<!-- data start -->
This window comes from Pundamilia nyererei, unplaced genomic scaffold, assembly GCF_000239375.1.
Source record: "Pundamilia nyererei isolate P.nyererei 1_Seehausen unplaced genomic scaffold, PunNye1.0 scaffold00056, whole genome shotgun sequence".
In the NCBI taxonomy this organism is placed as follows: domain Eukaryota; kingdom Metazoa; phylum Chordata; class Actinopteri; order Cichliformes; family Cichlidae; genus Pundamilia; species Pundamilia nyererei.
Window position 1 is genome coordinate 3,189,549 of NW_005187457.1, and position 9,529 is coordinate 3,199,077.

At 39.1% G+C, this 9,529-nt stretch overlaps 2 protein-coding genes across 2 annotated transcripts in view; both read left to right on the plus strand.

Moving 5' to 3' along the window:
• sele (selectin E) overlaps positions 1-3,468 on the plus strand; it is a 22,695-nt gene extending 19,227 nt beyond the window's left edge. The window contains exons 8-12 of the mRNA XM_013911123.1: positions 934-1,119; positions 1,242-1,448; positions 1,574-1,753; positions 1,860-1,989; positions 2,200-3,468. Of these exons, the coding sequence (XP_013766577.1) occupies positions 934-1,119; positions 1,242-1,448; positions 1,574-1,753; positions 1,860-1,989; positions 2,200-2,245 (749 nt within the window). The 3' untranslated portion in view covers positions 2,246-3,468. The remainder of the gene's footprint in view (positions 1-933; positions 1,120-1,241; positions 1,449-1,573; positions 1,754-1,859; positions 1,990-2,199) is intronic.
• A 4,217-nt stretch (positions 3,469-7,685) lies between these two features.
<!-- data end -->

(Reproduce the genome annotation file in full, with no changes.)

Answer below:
This window comes from Pundamilia nyererei, unplaced genomic scaffold, assembly GCF_000239375.1.
Source record: "Pundamilia nyererei isolate P.nyererei 1_Seehausen unplaced genomic scaffold, PunNye1.0 scaffold00056, whole genome shotgun sequence".
In the NCBI taxonomy this organism is placed as follows: domain Eukaryota; kingdom Metazoa; phylum Chordata; class Actinopteri; order Cichliformes; family Cichlidae; genus Pundamilia; species Pundamilia nyererei.
Window position 1 is genome coordinate 3,189,549 of NW_005187457.1, and position 9,529 is coordinate 3,199,077.

At 39.1% G+C, this 9,529-nt stretch overlaps 2 protein-coding genes across 2 annotated transcripts in view; both read left to right on the plus strand.

Moving 5' to 3' along the window:
• sele (selectin E) overlaps positions 1-3,468 on the plus strand; it is a 22,695-nt gene extending 19,227 nt beyond the window's left edge. The window contains exons 8-12 of the mRNA XM_013911123.1: positions 934-1,119; positions 1,242-1,448; positions 1,574-1,753; positions 1,860-1,989; positions 2,200-3,468. Of these exons, the coding sequence (XP_013766577.1) occupies positions 934-1,119; positions 1,242-1,448; positions 1,574-1,753; positions 1,860-1,989; positions 2,200-2,245 (749 nt within the window). The 3' untranslated portion in view covers positions 2,246-3,468. The remainder of the gene's footprint in view (positions 1-933; positions 1,120-1,241; positions 1,449-1,573; positions 1,754-1,859; positions 1,990-2,199) is intronic.
• A 4,217-nt stretch (positions 3,469-7,685) lies between these two features.